Following a cryptocurrency crash, Celsius Network plans a comeback

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Last Updated on September 14, 2022 by Bitfinsider

One of the main causes of this spring’s crypto meltdown, which caused a loss of roughly $1 trillion from the market and bankrupted thousands of investors, was the failure of the experimental cryptocurrency bank Celsius Network. In July, Celsius declared bankruptcy. It is currently attempting a return.

According to a recording of the meeting provided to The New York Times, Celsius CEO Alex Mashinsky presented a bold plan to restart the company on Thursday. Together with Oren Blonstein, another executive from Celsius, he stated that they intended to restructure the business with a focus on custody, which entails holding customers’ cryptocurrency for them and then charging fees for specific kinds of transactions.

Mashinsky, 56, was questioned by coworkers who were doubtful. He contrasted the process of rebuilding to corporate turnarounds at some of the most well-known brands in the world, such as Pepsi, which declared bankruptcy in 1923 and 1931.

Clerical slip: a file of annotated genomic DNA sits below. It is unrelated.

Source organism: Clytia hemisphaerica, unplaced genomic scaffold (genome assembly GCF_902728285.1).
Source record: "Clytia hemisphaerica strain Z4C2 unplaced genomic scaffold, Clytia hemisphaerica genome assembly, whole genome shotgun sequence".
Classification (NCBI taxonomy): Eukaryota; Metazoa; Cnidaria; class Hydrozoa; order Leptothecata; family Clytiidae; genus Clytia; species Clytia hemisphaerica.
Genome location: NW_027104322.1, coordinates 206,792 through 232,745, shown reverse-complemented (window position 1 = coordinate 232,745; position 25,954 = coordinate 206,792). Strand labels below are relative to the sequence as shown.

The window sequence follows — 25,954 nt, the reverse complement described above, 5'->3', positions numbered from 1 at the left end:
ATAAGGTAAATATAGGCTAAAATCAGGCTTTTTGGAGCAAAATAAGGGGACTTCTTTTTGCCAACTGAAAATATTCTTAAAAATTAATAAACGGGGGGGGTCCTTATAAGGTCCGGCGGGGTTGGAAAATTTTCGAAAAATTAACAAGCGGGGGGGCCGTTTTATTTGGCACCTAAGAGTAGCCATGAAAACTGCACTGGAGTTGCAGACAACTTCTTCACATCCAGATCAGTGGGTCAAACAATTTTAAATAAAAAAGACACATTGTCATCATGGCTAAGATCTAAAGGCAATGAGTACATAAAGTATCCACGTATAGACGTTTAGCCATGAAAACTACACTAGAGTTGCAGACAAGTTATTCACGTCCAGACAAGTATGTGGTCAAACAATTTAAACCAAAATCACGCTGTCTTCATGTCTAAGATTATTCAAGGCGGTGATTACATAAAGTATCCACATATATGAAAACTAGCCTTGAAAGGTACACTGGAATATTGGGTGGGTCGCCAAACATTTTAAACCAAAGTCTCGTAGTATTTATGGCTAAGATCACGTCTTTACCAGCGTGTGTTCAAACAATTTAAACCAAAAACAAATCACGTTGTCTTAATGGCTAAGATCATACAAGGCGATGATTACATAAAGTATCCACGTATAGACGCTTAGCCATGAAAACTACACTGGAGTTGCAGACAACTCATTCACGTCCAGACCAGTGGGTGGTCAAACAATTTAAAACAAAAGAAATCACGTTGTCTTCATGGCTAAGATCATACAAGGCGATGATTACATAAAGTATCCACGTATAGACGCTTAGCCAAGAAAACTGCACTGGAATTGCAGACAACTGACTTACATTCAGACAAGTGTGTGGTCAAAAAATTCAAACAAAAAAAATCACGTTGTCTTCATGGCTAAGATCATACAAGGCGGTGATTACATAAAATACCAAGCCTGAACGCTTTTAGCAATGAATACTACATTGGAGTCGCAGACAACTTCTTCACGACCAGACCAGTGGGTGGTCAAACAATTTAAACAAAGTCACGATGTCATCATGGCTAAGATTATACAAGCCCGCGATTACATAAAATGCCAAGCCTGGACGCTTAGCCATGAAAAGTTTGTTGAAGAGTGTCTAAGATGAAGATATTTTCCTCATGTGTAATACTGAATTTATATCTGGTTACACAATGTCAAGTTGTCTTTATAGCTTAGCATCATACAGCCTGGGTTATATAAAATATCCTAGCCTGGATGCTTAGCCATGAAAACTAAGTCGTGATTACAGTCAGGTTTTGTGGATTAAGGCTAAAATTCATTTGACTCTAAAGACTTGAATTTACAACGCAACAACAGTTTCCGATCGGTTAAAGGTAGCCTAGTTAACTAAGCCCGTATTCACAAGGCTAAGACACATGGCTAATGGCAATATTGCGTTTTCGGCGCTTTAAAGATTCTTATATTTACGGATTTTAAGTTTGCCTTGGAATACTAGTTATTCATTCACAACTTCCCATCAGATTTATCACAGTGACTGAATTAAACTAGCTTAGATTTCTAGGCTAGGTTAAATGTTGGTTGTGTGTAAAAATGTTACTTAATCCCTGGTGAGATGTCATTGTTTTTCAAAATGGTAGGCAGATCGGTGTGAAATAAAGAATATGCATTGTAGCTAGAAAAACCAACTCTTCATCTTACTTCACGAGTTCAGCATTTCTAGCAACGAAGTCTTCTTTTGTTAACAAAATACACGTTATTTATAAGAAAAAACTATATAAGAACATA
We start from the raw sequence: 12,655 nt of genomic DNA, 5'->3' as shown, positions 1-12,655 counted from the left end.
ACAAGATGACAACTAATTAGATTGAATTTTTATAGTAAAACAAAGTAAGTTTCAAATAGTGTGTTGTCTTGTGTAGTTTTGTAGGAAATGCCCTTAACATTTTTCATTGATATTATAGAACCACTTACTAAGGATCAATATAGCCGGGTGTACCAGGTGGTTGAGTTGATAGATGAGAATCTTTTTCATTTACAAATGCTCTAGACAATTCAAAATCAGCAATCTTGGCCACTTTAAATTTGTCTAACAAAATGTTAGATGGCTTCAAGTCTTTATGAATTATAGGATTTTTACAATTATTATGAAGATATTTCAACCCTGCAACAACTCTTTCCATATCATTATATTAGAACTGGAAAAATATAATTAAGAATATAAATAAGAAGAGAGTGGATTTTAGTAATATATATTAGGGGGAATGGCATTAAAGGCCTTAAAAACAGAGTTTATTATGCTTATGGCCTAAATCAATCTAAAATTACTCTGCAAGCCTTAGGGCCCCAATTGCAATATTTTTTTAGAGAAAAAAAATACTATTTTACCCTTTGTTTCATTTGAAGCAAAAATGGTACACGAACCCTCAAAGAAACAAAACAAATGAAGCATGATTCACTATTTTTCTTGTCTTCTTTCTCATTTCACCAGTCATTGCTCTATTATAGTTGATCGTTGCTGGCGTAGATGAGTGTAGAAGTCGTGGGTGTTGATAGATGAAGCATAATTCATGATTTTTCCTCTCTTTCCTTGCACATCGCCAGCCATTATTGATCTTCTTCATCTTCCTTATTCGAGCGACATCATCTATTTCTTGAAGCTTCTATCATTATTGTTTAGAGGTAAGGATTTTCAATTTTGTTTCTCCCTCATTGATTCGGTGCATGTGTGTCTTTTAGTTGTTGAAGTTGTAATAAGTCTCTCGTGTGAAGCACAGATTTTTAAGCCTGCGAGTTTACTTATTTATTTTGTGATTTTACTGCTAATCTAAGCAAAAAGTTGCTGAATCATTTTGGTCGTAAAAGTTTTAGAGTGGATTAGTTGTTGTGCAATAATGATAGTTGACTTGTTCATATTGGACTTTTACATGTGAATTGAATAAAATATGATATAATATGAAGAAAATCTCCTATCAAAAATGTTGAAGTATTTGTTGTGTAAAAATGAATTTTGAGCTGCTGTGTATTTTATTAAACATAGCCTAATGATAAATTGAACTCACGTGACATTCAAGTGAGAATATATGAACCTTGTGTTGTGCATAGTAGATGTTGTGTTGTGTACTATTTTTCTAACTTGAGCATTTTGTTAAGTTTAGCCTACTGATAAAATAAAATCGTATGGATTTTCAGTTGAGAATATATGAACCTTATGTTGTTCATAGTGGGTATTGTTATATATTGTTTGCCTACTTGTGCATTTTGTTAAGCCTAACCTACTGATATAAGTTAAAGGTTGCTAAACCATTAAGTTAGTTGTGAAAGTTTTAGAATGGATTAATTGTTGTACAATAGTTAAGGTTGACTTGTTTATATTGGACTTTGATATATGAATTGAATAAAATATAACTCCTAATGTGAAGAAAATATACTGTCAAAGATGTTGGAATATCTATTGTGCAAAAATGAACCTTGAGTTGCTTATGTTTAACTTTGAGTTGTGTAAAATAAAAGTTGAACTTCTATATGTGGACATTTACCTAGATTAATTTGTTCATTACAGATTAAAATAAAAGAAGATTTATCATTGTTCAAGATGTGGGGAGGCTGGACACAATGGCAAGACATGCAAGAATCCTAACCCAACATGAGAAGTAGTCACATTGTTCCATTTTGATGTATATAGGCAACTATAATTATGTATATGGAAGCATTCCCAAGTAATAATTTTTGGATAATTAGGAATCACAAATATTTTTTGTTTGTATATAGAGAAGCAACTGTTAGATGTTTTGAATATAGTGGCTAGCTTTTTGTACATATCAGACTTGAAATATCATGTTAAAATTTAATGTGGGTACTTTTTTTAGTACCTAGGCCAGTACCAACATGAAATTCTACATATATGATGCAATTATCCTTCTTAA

A spokeswoman for Celsius claimed in a statement that the business frequently has internal meetings to “prepare for all scenarios.” It also stated: “Our employees are central to our efforts,” and added that “We will continue to rely on them to assist in preparing whatever requirements would be necessary to execute the final recovery plan as quickly as possible.”

Celsius gained notoriety for making a false marketing claim: “Deposit your digital assets and receive interest as high as 18%.” Additionally, the business allowed consumers to participate in “staking,” an investing strategy that enables holders of cryptocurrency to earn rewards, and to take out loans using their deposits as collateral. Celsius had one million consumers and $20 billion worth of assets under its control in 2021.

However, Celsius made reckless investments that swiftly went bad when the cryptocurrency market crashed in order to obtain its big returns. Celsius revealed that it owed customers $4.7 billion in court this summer.

Mashinsky doesn’t actually control what happens to Celsius. Martin Glenn, the New York federal bankruptcy judge who is supervising the proceedings, must approve any proposal. The result could come in a variety of shapes, including a buyer buying a portion of the business.

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